Monday, August 26, 2013

Desert Tortoises (updated 5/5/2015)

(Note:  I don’t know what happened to the Slide shows here… I am trying to fix them.  5/5/15)


I love these creatures.  I first wrote this in 2010, then updated it last spring to share all the photos of this marvelous critter.  Now hundreds will be killed unless we can stop it.

SAVE THE TORTOISES AT BLM NEVADA. The BLM is claiming they have to murder hundreds of tortoises- they don't!! We can help.

President Obama please help save these tortoises. We know you have much bigger fish to fry, but this problem is an easy fix. Citizens will help adopt them and/or pitch in to find new homes for them. Lets find them homes instead of murdering them. What can we do to help you-help us???

The U.S. Bureau of Land Management announced it will kill hundreds of threatened desert tortoises it's been caring for at a Nevada conservation facility. The slaughter is being blamed on a lack of funds etc.

There is a solution. The conservation facility has been taking care of them since 1990. Now it's our turn.

Created: Aug 26, 2013

Please sign the petition.


Camping in Pahrump, NV, 2010.  I became fascinated with these creatures in 2010.  Before that, I had never seen on.  I don’t know anything about them, so had to research it.  They have underground burrows that can be over 10 feet deep.  The males are very competitive, but now in the burrows. They never fight there, but above ground, they will fight to the death, or until one gets turned on his back.  This is usually a death sentence, though sometimes they can get themselves flipped over.  I found one very large shell, still upside down.

In the last set of slides you see someone holding a tortoise. This lady thought she was doing a good thing to carry one back to camp to show everyone.  It IS NOT a good thing and is in fact, against the law.  Do NOT touch them or disturb their daily activities.  Leave them in place and walk away.  They are a protected species.

2010_03_31_pahrump2 0352010_04_26_spoonersCove 023










Lake Pleasant Regional Park, Phoenix, AZ, 2013.


A short trail below the Visitor Center.


Wonderful view of the lake – 10 miles long.


Looking down on the enclosure – but turtles are not out yet, they are deep inside there den which could be 10’ or more below ground.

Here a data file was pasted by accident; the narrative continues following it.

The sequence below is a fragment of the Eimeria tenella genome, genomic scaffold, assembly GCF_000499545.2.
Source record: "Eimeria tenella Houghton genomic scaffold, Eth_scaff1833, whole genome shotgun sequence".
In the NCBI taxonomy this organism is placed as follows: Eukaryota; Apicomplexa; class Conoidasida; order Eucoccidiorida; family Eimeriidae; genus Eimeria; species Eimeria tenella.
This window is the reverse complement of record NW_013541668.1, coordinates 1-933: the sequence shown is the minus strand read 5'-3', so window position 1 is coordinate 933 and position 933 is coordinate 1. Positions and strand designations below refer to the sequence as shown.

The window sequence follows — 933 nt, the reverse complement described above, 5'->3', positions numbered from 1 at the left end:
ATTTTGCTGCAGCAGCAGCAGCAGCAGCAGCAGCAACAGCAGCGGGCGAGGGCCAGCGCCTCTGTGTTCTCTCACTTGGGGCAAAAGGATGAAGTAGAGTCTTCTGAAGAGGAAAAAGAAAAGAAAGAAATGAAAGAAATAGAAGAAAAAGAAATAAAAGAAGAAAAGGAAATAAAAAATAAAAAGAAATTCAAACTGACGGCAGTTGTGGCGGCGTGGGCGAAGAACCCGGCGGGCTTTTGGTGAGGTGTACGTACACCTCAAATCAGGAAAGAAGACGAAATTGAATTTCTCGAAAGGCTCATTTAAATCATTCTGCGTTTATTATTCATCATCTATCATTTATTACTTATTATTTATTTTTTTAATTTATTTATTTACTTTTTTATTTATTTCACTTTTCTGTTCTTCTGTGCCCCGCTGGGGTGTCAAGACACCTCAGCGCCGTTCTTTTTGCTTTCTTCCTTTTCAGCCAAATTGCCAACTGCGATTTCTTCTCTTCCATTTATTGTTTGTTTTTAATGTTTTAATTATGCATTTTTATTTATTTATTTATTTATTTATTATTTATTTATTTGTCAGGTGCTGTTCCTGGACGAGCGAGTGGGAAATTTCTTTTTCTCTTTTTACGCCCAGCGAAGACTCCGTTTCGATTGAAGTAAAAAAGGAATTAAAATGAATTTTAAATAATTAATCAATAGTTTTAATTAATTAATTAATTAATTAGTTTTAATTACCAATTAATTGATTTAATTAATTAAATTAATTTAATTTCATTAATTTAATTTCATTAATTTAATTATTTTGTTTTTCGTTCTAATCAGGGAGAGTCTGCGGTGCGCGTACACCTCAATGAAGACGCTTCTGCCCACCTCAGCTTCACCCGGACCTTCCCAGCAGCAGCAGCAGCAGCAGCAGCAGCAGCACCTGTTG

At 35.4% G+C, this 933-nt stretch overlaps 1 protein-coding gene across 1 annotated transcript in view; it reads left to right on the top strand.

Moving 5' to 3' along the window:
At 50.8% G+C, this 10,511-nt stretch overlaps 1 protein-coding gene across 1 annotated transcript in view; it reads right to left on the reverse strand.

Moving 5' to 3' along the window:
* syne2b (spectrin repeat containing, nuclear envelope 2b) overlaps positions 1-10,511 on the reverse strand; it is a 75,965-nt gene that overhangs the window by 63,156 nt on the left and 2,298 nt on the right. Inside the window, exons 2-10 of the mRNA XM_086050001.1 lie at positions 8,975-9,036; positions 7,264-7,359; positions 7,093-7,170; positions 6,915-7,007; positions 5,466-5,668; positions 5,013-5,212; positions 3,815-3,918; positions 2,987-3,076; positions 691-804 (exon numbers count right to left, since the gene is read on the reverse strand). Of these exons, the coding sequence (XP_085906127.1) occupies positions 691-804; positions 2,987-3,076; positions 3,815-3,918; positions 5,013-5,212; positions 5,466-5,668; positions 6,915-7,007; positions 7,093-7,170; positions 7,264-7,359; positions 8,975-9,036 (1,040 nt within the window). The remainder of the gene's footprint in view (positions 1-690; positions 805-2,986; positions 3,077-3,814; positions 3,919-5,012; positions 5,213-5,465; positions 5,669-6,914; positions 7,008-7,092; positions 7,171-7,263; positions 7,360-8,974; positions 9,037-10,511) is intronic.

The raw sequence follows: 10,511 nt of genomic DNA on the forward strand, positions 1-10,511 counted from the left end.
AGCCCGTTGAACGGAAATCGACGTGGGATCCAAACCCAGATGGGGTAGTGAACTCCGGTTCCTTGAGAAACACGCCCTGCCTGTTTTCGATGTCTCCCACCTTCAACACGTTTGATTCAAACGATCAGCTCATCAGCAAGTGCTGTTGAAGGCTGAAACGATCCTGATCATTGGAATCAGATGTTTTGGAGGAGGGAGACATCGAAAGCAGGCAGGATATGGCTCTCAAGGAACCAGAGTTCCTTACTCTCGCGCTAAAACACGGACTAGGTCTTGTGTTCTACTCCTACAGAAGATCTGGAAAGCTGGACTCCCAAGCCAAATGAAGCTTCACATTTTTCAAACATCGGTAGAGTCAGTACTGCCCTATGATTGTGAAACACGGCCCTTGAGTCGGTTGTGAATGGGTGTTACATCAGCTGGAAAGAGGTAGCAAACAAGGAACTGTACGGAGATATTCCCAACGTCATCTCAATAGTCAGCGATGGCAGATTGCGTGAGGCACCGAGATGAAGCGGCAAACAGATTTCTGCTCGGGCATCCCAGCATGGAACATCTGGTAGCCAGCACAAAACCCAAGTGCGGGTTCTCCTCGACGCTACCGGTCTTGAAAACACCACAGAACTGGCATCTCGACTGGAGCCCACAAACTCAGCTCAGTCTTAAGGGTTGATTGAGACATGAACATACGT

See movie.

A man made (or is that Eagle Scout made) entrance to their den.


In the wild, tortoises will push rocks out of the way and make their own little water catchment basins.  If rain is expected, you may see them sitting near the basin, waiting to drink their fill.  They may not drink again for a year.  Here they have water year round, even though they don’t need it.


Thank you, Eagles.


  1. SwankieWheels,
    Interesting blog about tortoises. Great pics too.
    Enjoyed your blog.
    Phyllis Anne

  2. This was quite interesting. We've stayed at Lake Pleasant before and hiked that trail but never saw any turtles. Perhaps I didn't know where to look. Thanks for sharing!

    1. Seeing them would take a good eye... they fit in well. Also, it would depend on the time of the day, and the day of the year. They spend most of their life underground. And they can feel the vibrations of people walking above... and if a trail has heavy traffic, they most likely will stay away. The time I have seem the most in the wild... is when I myself was in the wild without a lot of other people around... and in a heavily populated turtle area.
      NEVER pick one up. Doing so will cause them to void there water, which could cause death. They can go a year without drinking more water... and you could cause them to loose that year's supply of water. If they can't re-supply, they will die.


Who is Swankie?

My photo
Anywhere, USA, Full-Time USA traveler, United States
In 2006, I was shopping for a wheelchair. By 2007, I had new knees, better health and by 2008 a kayak. In Aug 2013, I kayaked my 49th state, Alaska, at the Holgate Glacier and in May 2014, I kayaked Hawaii, my 50th state, to celebrate my 70th Birthday and the finale to the wonderful adventure of Kayaking America? Next up... Solo Hiking the Arizona Trail, 820 miles? Maybe. Still healing from shoulder and trying to decide.